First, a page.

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Wheeler-Schebler Model FA Carburetor


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Hi, I have a Wheeler-Schebler Model FA carburetor on my 1912 Brush. Although it’s not original to the car I know they usedvthem on model T Ford’s (which I also have) so I’m looking for help in this forum.

 

The car doesn’t run well past an idle.  I saw there are two adjustments on the top of the carb and believe one is adjusted for high speed or fast idle. I could play with the adjustments but was hoping somebody could tell me which adjustment of the two adjustments is which. Below is a picture I found online of one identical to the one on my car.

 

I also found a little information on the following site:  http://www.mtfca.com/discus/messages/50893/74692.html?1228737946

 

Your help is greatly appreciated.

Thanks,

Dave

 

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The Schebler type FA carburetor was strictly aftermarket, never used as original equipment on anything.

 

Three different models of type FA were sold: Ford, Metz, and Overland.

 

The knob closest to the throttle arm is the idle adjustment, initial setting one and one-quarter turns from lightly seated.

 

The other knob is the high speed, initial setting four to five turns.

 

The carburetor was produced approximately 1919~1925. It was discontinued by 1927. The aftermarket catalog was printed every other year.

 

And while I do have a bill-of-material, ALL parts in this carburetor are unique to the type FA; thus no parts are available (other than from the drug store.....Bayer).

 

Schebler suggested several special tools, available only from Schebler; including a facing tool for the non-removable float valve seat, a guide for the facing tool, and a couple of reamers.

 

Good luck!

 

Jon.

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Hi Jon,

 

Thank you!  I really appreciate your very fast reply to this post. It’s hard to find information at times and it’s great to have some experts like you to provide assistance.  The brush is supposed to have a five ball carburetor, but I know this particular one has been on the car since at least 1959.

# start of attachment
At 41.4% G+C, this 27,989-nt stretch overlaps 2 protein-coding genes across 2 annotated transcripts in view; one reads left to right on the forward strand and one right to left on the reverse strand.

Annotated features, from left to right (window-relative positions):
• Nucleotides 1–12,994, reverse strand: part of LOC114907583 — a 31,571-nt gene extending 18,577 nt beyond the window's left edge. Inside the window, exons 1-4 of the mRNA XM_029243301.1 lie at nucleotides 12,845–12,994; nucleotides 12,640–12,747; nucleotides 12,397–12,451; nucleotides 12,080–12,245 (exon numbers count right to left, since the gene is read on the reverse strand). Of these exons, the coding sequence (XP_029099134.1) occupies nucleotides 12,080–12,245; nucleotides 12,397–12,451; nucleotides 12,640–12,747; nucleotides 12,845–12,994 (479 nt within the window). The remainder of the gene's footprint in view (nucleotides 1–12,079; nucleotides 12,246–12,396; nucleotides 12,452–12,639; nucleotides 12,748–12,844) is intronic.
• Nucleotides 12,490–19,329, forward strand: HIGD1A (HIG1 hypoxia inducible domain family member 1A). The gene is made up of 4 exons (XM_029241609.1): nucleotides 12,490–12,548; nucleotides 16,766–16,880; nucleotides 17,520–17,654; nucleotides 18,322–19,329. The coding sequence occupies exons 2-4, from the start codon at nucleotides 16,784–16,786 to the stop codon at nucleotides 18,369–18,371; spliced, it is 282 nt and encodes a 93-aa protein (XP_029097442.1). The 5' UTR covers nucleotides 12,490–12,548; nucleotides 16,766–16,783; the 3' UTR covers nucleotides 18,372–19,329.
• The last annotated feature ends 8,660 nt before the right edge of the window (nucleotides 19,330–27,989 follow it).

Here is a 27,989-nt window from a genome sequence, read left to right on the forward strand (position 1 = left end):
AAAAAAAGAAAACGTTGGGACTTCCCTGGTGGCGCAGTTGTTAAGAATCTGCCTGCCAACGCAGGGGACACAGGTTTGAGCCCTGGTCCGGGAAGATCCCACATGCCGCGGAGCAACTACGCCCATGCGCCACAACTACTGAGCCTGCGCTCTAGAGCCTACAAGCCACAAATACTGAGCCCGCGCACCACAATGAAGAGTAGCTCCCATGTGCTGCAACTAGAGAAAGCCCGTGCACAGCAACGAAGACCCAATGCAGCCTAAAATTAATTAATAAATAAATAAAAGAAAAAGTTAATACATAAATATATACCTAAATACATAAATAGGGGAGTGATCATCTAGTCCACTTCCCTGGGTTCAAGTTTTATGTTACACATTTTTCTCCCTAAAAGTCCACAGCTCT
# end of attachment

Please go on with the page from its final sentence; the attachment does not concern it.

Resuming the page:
Again, thank you,

Dave

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Is the carburetor in the picture the one on the car? The one shown is a FAX with economizer valve, the FA does not have that valve.  On both styles, the adjustment on the carb body as said, is the idle adjustment. The other is the high-speed adjustment. With the Model T, I adjust the idle to where it runs best. For the high speed, I start with the base adjustment as suggested, then test drive the car, if it stumbles on acceleration, open it a bit more till the car does not stumble on acceleration. The economizer allows for a controlled richer mixture on cold start up then can gradually be decreased as the car warms up or can be used under a hard pull when more fuel is needed. Anyway, that is how I run my FAX. The FA is setup about the same but just uses the choke to prime the engine and is a set-it and leave-it type carburetor. I have the run both styles on my T. 

If you are having running issues, could need the passageways cleaned or filter under bowl is partly plugged or the high-speed needle needs adjusting. It could also be running too rich and is flooding the engine. Try doing the base line adjustments as posted and go from there. From a Weeler-Schebler fan, amongst the other I go back and forth playing with as the mood strikes on my Model T. :) You could try also doing a search on same T forum: mtfca; Wheeler Schebler, which you may have done. There have been lots of post over the years, some of which I have asked questions or contributed to. 

Edited by Mark Gregush (see edit history)
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Hi Mark, thank you for your reply.  I’m learning quite a bit about this carburetor on my vehicle. I’d not driven my Brush in 8 years, and had forgotten that applying the brake pedal also engaged the clutch and applied the brake.  As it turns out, my brake pedal was slightly depressed, significantly limiting my speed. That’s been corrected, and I made some minor adjustments to the carburetor and it seems to be running fine now. 

i’m always thankful for this forum though, as it’s a fantastic source for expert information. 
 

Again, thanks!

Dave

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